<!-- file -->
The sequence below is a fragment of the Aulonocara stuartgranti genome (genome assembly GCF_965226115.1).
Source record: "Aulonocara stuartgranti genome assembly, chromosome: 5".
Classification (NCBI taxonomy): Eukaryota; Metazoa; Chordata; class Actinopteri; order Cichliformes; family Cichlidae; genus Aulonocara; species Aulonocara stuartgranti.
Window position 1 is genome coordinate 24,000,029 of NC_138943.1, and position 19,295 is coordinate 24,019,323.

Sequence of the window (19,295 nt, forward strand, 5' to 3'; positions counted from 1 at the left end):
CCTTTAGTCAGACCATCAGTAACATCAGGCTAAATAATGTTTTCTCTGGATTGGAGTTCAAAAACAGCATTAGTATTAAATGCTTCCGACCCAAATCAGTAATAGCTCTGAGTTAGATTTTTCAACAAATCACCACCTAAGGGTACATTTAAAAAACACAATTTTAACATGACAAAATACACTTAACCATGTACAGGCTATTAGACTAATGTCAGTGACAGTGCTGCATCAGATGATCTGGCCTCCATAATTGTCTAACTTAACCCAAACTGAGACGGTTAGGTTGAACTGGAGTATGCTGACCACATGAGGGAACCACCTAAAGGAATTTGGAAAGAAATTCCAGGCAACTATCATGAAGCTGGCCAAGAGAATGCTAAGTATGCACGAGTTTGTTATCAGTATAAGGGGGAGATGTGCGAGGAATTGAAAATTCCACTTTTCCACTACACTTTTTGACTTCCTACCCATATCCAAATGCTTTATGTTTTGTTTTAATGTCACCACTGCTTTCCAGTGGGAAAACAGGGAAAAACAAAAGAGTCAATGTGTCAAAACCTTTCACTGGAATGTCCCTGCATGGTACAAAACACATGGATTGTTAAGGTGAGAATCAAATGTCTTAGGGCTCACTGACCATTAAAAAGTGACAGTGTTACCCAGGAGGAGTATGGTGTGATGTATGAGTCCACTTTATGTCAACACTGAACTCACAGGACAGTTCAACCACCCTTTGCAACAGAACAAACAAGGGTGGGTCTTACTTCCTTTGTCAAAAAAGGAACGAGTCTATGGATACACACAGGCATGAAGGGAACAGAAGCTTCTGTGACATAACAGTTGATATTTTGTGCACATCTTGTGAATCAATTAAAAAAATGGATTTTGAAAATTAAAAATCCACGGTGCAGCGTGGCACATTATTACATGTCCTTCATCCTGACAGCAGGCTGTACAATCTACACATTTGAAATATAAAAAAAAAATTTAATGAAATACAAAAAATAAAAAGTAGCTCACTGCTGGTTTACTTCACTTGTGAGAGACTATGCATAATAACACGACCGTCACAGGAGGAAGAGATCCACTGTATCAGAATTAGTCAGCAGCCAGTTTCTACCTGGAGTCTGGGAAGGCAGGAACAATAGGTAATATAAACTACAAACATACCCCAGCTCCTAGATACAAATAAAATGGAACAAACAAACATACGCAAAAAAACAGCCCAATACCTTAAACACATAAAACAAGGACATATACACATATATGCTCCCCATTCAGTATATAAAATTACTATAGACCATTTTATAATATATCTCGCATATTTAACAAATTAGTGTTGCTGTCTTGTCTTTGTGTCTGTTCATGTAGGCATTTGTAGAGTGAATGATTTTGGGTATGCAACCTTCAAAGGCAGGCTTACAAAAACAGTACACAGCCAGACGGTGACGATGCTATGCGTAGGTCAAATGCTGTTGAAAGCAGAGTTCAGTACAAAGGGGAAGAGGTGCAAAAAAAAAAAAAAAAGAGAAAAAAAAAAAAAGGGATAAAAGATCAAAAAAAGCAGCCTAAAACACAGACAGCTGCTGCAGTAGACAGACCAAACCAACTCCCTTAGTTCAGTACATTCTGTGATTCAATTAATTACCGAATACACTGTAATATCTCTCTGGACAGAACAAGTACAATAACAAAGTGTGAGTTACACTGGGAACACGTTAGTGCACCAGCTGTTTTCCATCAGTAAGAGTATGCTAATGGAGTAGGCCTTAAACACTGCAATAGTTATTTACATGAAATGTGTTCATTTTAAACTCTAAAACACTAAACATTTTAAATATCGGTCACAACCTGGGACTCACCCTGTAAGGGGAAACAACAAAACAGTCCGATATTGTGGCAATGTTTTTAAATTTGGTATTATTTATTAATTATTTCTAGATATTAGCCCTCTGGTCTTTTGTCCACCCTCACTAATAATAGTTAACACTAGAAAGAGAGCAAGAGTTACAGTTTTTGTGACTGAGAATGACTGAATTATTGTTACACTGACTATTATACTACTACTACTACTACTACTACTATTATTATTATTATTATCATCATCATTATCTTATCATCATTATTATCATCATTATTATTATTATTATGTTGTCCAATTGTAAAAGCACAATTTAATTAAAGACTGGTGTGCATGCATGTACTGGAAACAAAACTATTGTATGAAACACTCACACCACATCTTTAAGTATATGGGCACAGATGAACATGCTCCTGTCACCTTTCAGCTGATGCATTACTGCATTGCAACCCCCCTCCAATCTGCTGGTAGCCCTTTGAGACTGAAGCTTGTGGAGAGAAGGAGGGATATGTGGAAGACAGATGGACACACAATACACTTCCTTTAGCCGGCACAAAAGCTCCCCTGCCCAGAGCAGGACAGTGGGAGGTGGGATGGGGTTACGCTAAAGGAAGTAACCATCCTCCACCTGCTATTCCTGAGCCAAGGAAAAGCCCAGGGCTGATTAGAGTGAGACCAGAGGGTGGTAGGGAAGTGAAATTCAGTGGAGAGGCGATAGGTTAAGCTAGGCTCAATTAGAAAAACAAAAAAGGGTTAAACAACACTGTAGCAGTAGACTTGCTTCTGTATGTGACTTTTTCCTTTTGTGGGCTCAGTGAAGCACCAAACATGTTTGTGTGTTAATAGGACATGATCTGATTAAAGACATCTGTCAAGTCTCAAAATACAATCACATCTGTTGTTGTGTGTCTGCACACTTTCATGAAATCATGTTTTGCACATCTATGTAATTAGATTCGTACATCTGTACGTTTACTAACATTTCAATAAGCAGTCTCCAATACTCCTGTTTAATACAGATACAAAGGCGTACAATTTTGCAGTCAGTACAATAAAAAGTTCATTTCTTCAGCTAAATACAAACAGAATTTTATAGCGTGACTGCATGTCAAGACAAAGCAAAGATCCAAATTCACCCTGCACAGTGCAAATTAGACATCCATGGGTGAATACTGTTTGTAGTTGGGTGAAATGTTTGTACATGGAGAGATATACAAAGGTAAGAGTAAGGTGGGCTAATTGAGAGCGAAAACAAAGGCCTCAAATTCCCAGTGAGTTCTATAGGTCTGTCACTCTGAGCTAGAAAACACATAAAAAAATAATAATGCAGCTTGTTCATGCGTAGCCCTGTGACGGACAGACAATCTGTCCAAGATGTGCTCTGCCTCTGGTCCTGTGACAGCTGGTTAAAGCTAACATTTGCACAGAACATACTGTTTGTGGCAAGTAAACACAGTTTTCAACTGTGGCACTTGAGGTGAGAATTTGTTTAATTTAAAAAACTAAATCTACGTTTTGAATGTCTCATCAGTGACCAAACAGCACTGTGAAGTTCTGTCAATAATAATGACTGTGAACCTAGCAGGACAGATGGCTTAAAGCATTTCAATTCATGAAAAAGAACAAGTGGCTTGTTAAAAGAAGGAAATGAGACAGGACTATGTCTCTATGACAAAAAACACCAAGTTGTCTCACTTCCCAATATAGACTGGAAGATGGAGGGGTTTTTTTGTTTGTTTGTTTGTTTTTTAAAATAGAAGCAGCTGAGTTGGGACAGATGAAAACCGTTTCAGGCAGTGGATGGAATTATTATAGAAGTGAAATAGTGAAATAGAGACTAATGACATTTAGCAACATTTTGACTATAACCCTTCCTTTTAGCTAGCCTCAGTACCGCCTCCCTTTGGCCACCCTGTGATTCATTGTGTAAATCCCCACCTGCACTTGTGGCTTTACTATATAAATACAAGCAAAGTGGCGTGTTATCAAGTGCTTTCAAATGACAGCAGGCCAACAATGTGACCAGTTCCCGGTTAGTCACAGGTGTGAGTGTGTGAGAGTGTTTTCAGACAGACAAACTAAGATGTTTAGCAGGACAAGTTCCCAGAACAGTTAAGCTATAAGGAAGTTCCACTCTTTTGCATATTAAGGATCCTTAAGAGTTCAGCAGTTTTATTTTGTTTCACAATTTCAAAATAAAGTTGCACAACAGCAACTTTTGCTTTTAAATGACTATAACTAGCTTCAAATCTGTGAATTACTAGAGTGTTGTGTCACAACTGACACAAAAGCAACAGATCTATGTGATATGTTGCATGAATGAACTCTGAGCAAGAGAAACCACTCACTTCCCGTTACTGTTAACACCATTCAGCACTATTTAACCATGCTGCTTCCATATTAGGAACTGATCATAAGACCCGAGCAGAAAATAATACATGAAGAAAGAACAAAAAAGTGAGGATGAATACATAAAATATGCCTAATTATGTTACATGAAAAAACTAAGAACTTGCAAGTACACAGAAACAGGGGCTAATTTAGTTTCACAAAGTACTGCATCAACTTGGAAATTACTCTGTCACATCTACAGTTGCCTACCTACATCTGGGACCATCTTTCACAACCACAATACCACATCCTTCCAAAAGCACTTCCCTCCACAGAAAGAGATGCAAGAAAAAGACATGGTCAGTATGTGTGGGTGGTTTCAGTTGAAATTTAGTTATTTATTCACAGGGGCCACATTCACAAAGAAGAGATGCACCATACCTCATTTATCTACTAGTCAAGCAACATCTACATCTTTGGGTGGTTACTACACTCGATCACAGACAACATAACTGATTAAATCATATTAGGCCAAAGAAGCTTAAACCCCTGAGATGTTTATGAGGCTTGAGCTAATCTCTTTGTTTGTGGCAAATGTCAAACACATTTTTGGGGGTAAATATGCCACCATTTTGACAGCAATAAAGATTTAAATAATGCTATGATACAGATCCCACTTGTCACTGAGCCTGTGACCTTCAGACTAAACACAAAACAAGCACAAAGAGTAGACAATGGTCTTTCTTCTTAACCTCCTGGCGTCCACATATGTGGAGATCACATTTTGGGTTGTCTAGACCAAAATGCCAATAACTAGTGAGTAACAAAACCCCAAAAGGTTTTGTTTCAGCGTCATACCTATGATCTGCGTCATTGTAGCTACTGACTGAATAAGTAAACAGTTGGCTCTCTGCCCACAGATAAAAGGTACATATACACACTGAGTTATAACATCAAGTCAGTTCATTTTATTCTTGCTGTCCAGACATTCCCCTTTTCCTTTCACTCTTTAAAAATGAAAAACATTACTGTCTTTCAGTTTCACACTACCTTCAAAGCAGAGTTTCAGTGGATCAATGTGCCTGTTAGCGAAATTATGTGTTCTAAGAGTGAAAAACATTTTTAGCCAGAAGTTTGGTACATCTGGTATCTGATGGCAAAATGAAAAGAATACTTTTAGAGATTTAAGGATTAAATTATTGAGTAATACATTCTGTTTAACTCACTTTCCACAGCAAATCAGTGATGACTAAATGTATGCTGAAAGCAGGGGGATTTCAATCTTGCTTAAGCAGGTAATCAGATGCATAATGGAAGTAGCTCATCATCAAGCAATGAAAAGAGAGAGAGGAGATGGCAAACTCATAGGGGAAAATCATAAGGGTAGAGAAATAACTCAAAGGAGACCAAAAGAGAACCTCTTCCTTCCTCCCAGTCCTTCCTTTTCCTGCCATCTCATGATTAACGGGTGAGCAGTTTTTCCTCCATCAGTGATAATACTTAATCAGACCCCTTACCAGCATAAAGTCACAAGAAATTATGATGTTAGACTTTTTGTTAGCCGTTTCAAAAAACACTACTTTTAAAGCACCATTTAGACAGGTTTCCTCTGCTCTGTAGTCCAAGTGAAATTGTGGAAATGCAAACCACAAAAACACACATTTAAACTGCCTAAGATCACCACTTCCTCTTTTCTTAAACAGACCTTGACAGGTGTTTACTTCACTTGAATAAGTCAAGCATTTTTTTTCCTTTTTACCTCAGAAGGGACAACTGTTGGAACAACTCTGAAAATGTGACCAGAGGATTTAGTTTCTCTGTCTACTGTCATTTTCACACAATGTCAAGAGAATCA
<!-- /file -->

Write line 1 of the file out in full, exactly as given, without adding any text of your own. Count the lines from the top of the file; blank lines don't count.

The sequence below is a fragment of the Aulonocara stuartgranti genome (genome assembly GCF_965226115.1).